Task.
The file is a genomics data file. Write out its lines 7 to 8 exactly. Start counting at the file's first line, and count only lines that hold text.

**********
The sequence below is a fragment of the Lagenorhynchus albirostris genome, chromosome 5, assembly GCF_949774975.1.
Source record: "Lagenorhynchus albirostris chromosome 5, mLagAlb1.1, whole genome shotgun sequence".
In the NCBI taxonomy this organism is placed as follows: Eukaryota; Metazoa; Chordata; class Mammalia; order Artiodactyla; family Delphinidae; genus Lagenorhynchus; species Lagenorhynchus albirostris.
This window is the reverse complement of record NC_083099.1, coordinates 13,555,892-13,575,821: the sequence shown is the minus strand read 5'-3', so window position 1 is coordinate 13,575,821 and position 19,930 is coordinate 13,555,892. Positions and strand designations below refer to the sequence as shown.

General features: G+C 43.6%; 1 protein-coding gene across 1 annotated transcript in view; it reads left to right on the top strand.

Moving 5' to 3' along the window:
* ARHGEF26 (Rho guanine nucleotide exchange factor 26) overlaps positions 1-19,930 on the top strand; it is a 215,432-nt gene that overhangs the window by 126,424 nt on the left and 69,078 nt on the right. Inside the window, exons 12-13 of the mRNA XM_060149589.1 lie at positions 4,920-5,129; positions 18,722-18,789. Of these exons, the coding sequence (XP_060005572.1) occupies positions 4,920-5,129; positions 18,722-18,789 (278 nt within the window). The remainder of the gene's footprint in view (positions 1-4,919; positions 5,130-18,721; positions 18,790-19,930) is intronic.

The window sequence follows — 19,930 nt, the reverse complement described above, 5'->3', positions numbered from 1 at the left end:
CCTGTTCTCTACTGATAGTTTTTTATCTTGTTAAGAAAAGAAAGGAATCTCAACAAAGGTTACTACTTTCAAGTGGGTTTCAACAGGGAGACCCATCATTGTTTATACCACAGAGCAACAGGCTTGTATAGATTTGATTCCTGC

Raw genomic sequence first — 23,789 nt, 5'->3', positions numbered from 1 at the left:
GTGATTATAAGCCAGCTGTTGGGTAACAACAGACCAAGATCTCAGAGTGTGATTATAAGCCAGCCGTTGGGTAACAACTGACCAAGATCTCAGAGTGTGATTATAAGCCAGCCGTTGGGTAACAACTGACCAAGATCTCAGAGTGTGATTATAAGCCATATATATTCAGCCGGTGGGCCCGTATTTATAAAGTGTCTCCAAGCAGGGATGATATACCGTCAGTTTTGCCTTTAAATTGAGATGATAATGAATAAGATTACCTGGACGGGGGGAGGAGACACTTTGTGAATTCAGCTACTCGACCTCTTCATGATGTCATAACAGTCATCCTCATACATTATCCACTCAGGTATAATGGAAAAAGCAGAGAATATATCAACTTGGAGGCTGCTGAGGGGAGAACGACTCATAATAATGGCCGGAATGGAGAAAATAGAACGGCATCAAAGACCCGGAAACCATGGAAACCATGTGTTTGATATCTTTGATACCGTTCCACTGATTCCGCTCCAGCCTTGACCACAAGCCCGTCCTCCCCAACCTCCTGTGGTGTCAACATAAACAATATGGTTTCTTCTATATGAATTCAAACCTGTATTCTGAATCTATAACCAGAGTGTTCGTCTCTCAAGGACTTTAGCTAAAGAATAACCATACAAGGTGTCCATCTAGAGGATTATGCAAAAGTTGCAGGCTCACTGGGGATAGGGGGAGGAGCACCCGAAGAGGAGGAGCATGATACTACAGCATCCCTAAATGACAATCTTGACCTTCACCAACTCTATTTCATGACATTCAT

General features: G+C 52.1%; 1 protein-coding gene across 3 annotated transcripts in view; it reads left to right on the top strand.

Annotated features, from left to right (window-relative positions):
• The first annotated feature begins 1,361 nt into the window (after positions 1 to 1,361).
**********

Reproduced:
* ARHGEF26 (Rho guanine nucleotide exchange factor 26) overlaps positions 1-19,930 on the top strand; it is a 215,432-nt gene that overhangs the window by 126,424 nt on the left and 69,078 nt on the right. Inside the window, exons 12-13 of the mRNA XM_060149589.1 lie at positions 4,920-5,129; positions 18,722-18,789. Of these exons, the coding sequence (XP_060005572.1) occupies positions 4,920-5,129; positions 18,722-18,789 (278 nt within the window). The remainder of the gene's footprint in view (positions 1-4,919; positions 5,130-18,721; positions 18,790-19,930) is intronic.

The window sequence follows — 19,930 nt, the reverse complement described above, 5'->3', positions numbered from 1 at the left end: